Earliest journey in British history unearthed

6 October 2016

Prehistoric mans’ best friend was a dog, it seems – evidence of the earliest journey in British history has been uncovered by University of Buckingham and University of Durham researchers which points to a dog and people coming to the Stonehenge area, from northern or eastern England, 2,000 years before the stone circle began to be built.

University of Buckingham senior research fellow, archaeologist Professor David Jacques, and his team found the domesticated dog’s tooth at Blick Mead, 2 km from Stonehenge. The site has already yielded the most Mesolithic finds in the whole of the World Heritage Site, with over 35,000 stone age worked flints, 2,000 animal bones and the earliest dated residential and activity area home found in the Stonehenge landscape. Blick Mead is the longest continuously used Mesolithic site in Britain (7900 – 4050 Cal BC).

Oxygen isotope analysis of the tooth by Bryony Rogers of Durham University, has revealed that the water the dog drank when it was young may have been located at least 100 miles away from Blick Mead and possibly as far north as the Vale of York. Previous work by Durham University showed that the people at the site feasted on aurochs, wild pig, red deer and fish. Ms Rogers analysis of carbon isotopes in the dog’s teeth shows the dog eating the same and therefore captures a long distance journey of this type for the first time. Professor Peter Rowley-Conwy, of Durham University, said that the findings “reveal that the dog would have been roughly the size, shape and possible colour of an alsatian.” A peer review article published next year will argue that it may have journeyed to the area as a prestige hunting dog in order to participate in a prestige hunt.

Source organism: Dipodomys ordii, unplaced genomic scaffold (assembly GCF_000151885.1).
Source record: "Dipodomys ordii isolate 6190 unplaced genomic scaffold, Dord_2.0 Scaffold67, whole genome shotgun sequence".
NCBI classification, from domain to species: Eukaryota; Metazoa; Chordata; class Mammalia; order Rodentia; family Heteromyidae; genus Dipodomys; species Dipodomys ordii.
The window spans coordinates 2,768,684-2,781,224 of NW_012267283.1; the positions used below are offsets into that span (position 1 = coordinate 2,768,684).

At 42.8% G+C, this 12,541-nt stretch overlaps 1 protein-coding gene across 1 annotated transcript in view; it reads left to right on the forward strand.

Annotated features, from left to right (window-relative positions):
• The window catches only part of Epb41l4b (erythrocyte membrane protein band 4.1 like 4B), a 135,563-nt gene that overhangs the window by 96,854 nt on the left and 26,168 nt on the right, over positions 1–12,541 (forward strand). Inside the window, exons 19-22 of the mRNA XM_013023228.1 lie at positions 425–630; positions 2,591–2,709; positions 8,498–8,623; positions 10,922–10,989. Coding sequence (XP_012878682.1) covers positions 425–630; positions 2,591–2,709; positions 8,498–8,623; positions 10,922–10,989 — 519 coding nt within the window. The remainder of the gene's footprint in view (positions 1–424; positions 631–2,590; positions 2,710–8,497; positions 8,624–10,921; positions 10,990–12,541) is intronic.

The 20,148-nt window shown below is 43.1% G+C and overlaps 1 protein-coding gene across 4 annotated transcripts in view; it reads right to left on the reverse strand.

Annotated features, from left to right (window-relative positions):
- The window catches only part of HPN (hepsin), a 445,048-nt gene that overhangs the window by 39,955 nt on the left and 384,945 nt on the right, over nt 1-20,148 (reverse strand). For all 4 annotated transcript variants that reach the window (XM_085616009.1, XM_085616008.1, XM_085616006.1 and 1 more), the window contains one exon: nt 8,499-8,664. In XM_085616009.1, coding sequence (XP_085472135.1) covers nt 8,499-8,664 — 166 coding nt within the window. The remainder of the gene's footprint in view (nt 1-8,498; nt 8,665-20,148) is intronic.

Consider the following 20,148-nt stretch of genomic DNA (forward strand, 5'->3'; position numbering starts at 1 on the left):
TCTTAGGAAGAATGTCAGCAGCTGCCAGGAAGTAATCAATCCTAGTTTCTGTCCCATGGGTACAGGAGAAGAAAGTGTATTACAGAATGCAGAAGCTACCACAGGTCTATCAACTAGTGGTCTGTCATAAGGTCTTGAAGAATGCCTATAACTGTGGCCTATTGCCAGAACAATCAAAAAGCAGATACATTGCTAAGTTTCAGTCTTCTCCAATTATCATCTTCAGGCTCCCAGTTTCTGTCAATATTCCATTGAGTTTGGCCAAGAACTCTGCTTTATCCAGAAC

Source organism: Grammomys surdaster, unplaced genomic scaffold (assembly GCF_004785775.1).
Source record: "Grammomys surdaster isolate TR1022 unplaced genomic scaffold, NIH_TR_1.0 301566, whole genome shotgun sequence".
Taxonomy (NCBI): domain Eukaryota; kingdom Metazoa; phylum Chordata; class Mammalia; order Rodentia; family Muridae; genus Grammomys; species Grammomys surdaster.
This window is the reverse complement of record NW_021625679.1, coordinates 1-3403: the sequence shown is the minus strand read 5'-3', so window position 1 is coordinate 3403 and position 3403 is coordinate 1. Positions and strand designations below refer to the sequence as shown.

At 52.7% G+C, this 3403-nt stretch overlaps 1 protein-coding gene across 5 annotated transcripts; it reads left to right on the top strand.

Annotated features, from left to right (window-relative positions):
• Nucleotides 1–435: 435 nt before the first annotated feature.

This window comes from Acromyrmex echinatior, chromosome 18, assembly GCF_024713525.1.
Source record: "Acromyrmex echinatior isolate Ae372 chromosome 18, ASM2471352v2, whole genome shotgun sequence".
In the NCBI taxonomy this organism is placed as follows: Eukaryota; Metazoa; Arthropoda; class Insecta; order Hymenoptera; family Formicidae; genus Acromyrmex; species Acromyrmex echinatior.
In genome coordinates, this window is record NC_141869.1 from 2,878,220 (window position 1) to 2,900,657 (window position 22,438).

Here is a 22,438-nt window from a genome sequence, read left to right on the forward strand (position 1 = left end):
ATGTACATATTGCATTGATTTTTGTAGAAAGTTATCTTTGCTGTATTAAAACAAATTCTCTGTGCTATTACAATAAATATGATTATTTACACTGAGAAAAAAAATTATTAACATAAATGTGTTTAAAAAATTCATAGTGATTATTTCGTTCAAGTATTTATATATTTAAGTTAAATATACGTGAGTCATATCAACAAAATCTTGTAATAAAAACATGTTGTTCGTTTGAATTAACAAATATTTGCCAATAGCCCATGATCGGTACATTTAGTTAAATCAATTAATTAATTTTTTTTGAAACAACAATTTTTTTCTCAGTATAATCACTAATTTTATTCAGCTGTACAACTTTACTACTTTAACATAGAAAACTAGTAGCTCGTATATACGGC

David Jacques said: “The fact that a dog and a group of people were coming long distance to the Blick Mead area underlines how important the place was millennia before Stonehenge was built. Discoveries like this potentially provide a new and important back story to the early establishment of the ritual landscape in the area.

See also: